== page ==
Friday, March 16, 2012

The Limits of the Profit Motive

Something funny happened a few months ago.  Mitt Romney said something I agree with.
ROMNEY: I spent 25 years in business. If I had a business executive come to me and say they wanted to spend a few hundred billion dollars to put a colony on the moon, I'd say, "You're fired"  (From the Republican Debate* on January 26. Transcription here & relevant video here).
Romney is absolutely correct.  Businesses exist to make profit and some things, such as space exploration, have little to no immediate profit in sight.  Expecting business to explore space, with all the benefits associated with it, is not just naive, but stupid.  The problem with Mitt Romney's view is that he wants to run government like a business.

I won't go into a long list of the benefits humanity has harvested because of the space program (although here's a good article) but the list is huge. Humanity has benefited so greatly by not just the technological advancements from the space program, but in the inspiration it has given generations to go into the sciences.
The economy and businesses also benefited from the space program.  New industries, markets, and corporations have been created because of the technologies created by the space program.  The space program has resulted in such an amazing return of investment for our society that it has become impossible to imagine society without the advancements the space program has given us.  Even the awful capitalist apologists at Freakonomics agree.

Despite the advancements in technology, the economy, and our society, there is no business that would have ever attempted what NASA did.  Even the very small steps taken by private firms, such as SpaceX or Virgin Galactic, have, at best, merely reapplied technology discovered by public space programs.  This niche market is likely stillborn and only the most ardent Libertarian could suggest otherwise.

This is a clear example for the limits of the profit motive.  Libertarians and others would have you believe that the profit motive is the only engine for progress.  They believe that it is the drive for profit, and nothing else, that advances a society.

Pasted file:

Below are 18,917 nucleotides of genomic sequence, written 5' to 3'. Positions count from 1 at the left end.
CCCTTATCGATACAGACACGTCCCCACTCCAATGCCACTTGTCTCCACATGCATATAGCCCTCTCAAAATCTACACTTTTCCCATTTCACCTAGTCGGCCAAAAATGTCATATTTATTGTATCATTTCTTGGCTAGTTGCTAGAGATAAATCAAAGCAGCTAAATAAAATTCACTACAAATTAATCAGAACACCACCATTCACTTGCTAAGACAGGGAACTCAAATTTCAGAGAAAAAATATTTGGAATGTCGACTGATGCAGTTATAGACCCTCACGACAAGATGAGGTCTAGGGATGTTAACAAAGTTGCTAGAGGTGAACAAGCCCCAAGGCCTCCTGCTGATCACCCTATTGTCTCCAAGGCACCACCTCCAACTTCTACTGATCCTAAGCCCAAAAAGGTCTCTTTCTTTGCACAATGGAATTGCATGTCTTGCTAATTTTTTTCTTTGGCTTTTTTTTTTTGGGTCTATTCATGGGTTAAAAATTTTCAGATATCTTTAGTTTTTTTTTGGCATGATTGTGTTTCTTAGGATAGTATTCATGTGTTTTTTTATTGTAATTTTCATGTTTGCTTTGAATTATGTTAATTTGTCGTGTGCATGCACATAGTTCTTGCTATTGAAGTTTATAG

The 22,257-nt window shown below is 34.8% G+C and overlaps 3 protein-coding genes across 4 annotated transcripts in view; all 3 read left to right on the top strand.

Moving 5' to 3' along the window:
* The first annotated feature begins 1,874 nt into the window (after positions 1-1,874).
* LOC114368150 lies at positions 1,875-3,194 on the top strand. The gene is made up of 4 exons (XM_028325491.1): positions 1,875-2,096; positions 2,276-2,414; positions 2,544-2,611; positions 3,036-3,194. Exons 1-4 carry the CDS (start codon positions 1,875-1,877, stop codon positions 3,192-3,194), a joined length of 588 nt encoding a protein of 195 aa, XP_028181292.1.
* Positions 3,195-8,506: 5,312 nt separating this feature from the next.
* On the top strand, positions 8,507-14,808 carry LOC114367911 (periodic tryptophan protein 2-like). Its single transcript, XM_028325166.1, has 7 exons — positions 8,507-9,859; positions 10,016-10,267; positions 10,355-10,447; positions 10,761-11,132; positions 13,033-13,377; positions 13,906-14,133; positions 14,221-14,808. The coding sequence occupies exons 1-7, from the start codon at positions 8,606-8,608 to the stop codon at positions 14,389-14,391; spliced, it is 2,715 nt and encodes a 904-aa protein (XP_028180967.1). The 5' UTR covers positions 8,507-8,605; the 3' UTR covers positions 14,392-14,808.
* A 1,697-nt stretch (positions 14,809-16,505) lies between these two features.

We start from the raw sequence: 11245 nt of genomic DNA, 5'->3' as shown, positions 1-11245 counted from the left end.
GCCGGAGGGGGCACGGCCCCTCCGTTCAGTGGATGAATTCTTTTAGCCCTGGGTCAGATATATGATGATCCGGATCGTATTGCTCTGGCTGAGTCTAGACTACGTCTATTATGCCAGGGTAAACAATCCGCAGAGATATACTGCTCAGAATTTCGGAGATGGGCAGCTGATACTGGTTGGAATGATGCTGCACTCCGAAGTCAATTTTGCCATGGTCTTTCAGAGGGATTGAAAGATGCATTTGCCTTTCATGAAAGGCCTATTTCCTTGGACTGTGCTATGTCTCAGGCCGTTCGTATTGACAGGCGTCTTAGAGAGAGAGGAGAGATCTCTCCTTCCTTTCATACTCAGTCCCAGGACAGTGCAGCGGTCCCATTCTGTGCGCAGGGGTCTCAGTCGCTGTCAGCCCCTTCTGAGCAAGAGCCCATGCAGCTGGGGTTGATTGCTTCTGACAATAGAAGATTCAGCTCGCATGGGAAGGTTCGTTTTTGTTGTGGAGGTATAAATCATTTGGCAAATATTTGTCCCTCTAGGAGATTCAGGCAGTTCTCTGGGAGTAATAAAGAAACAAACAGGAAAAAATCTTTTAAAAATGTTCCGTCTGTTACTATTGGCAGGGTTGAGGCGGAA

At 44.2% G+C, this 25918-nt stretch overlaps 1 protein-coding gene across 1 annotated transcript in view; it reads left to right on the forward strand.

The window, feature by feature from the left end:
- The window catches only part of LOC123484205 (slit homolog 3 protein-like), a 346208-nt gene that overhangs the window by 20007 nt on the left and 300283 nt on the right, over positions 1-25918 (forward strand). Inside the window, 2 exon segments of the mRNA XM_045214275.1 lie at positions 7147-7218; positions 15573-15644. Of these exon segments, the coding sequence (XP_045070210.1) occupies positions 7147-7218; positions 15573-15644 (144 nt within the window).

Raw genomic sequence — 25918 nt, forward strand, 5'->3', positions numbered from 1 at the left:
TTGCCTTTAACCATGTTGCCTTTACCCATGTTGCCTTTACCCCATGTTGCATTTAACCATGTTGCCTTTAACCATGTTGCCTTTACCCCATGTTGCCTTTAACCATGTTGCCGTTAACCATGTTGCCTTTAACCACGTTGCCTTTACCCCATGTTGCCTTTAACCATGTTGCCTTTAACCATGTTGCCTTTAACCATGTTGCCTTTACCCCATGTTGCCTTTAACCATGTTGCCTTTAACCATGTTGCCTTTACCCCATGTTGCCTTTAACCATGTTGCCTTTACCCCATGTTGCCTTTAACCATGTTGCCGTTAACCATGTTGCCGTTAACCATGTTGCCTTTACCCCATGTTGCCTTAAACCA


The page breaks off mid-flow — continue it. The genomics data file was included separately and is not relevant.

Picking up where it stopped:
The profit motive fails to deliver many essential needs for society.  The profit motive has been positively miserable in providing healthcare, education, public transportation, and environmental protection.  There is clearly a very important role for democratic governance to provide essential services to a society that is bled dry by the insatiable hunger for profit.
One of the reasons why I do not consider myself a liberal nor associate with the Democratic Party is because of the flaccid defense of this essential role for government.  Between Clinton's disastrous "Welfare Reform" to Obama's dismantling of our space program, it has become increasingly clear that our modern political landscape is populated by awful factions. The first wishes to strip away all civil society and simply feed people into the monstrous gears of capital and the second tries to protect capitalism from its own excesses while constantly betraying the heroic working class.

These are depressing times.  We see the environmental devastation, explosion in sweatshop labor, destruction of the middle class, and altogether worsening of conditions for people and all the Democratic Party can offer is the destruction of the space program and healthcare reform that merely reforms the margins.

This is why I spend most of my time blogging about toy soldiers and man-babies fake fighting.

*I was looking through the transcript for the Republican debate and saw Ron Paul joke about age discrimination.  A quick keyword search showed that was the only instance of the word "discrimination" or its variations being used.  Funny, right?

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